One of the most unfriendly faces Jamie encountered in Huntington was Rod Willis, a local DJ set on running Jamie out of town. "The CDC report obviously came out, told us that we were the unhealthiest city in the entire nation, so we were starting to take steps on our own," Rod says. "We kind of felt that when Jamie came to town, he was just here to exploit that fact and put a few bucks in his pocket."
Jamie set out to make Rod understand his true intentions—that healthy eating is a matter of life and death. To prove his point, Jamie took Rod to a local funeral home to show him a fast-growing line of caskets. According to the largest casket manufacturer in the country, sales have more than tripled in the past 10 years.
Watch Rod's reaction.
Funeral home owner David says he regularly has emotional conversations with grieving families about the burial process. "More and more a part of our job [is] to prepare a family to understand that their loved one is so large that you're not going to be able to have a traditional viewing," he says. "[The casket] has to be transported in the back of a cargo van. It will not fit in a hearse. ... The cemetery's going to require you to have two grave spaces."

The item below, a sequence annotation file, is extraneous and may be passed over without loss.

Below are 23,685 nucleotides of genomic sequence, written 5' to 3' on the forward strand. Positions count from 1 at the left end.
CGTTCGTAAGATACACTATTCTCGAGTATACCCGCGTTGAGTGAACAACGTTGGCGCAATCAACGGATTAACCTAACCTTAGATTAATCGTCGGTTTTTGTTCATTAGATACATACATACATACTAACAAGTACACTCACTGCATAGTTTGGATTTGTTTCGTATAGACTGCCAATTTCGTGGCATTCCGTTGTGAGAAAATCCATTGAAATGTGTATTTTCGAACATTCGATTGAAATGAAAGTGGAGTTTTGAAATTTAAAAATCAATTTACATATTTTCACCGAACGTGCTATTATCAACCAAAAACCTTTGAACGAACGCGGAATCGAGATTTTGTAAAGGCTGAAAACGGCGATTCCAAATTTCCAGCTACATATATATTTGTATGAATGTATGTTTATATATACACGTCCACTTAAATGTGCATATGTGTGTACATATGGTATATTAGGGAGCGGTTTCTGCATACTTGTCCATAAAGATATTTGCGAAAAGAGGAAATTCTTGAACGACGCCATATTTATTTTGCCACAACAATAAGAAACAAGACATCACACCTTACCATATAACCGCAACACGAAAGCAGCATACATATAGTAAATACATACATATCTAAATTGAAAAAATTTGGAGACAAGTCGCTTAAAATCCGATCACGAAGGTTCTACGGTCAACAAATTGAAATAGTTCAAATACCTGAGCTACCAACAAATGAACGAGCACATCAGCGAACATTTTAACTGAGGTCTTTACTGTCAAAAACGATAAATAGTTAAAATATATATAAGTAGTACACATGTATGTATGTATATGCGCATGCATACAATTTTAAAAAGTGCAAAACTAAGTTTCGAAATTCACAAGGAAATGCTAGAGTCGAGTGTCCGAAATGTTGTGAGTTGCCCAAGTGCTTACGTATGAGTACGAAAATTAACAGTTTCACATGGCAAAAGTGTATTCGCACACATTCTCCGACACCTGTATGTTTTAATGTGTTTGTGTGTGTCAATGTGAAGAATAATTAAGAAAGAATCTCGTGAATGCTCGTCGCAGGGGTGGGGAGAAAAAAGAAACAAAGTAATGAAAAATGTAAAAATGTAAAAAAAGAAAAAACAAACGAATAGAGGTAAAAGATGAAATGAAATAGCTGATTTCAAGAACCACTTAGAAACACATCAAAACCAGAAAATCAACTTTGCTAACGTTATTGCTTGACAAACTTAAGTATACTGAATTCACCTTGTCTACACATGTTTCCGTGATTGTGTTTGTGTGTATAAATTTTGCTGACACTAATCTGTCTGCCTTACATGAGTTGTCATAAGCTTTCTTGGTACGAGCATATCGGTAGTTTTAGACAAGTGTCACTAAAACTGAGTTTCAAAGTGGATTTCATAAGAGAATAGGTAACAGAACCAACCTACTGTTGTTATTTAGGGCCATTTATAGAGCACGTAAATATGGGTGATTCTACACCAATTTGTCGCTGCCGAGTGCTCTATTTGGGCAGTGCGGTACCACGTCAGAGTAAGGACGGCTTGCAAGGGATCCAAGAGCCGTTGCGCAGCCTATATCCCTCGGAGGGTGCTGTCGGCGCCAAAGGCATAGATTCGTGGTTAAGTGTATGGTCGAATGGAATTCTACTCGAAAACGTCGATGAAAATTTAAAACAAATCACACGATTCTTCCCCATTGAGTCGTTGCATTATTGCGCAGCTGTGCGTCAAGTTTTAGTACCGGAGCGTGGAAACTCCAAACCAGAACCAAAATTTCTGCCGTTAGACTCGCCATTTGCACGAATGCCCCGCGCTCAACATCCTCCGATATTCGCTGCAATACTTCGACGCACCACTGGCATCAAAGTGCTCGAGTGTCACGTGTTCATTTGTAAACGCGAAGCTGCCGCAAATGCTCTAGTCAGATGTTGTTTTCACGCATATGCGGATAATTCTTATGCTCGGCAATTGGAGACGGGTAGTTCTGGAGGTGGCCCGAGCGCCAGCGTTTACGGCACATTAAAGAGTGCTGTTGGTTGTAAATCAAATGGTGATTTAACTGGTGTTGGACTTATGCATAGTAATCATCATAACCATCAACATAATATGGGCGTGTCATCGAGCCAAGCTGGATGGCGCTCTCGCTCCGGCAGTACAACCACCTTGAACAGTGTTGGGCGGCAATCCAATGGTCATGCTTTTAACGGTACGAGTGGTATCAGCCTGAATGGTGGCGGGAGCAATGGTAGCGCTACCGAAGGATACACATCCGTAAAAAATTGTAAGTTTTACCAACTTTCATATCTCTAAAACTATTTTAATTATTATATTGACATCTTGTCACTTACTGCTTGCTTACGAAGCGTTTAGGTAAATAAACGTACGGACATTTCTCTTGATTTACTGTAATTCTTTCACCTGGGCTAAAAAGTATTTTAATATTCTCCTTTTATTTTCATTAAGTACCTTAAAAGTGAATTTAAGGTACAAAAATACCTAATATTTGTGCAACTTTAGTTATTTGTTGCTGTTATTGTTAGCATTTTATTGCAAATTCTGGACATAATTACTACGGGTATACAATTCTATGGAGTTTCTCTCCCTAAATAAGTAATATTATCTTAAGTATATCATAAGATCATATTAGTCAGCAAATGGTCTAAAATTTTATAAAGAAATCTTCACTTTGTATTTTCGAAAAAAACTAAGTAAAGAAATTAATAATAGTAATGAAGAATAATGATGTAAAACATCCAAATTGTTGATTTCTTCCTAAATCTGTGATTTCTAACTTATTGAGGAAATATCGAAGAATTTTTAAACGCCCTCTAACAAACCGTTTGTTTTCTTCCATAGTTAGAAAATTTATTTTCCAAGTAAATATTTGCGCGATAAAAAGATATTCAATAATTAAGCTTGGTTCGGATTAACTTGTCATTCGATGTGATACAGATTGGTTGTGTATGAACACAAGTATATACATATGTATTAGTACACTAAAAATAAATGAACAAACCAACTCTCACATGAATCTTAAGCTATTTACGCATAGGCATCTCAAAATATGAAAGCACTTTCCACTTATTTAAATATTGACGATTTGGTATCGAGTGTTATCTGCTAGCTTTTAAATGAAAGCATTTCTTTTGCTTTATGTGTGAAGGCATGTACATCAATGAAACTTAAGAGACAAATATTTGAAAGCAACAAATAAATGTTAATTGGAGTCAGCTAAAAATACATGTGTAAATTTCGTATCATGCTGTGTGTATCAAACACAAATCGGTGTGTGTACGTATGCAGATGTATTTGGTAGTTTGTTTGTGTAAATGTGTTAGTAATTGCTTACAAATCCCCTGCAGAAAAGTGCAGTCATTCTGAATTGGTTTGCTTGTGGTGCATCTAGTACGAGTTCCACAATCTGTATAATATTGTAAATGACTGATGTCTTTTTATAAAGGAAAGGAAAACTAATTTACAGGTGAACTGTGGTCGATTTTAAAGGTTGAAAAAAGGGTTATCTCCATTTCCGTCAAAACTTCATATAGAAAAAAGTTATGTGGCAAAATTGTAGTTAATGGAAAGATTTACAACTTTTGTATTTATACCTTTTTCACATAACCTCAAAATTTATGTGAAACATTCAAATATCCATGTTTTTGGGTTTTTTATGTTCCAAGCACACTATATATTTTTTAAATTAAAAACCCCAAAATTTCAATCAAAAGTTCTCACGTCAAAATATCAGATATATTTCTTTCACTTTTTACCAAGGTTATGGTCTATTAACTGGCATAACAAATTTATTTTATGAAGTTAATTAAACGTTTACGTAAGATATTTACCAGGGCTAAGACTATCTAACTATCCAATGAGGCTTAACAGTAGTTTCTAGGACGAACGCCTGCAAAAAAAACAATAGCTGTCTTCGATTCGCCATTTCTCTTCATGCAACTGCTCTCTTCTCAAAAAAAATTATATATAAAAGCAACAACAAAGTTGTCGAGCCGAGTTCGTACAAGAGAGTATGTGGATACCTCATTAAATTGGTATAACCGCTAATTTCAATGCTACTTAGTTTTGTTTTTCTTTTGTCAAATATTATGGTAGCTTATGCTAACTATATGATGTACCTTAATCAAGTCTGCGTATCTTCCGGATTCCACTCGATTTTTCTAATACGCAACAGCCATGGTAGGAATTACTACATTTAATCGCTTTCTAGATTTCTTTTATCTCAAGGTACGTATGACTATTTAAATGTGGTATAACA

David says cremation is often not an option. Some facilitates are not able to accommodate the size of the body. If it does, David says the body often consumes itself. "It's basically a massive great human candle,” Jamie says. “It's hard for you to have dignity."
Now, this DJ has changed his tune—he's even cooking healthy at home. "I went out and got myself a Crock-Pot for the very first time," he says. "All it takes is just putting in some healthy ingredients."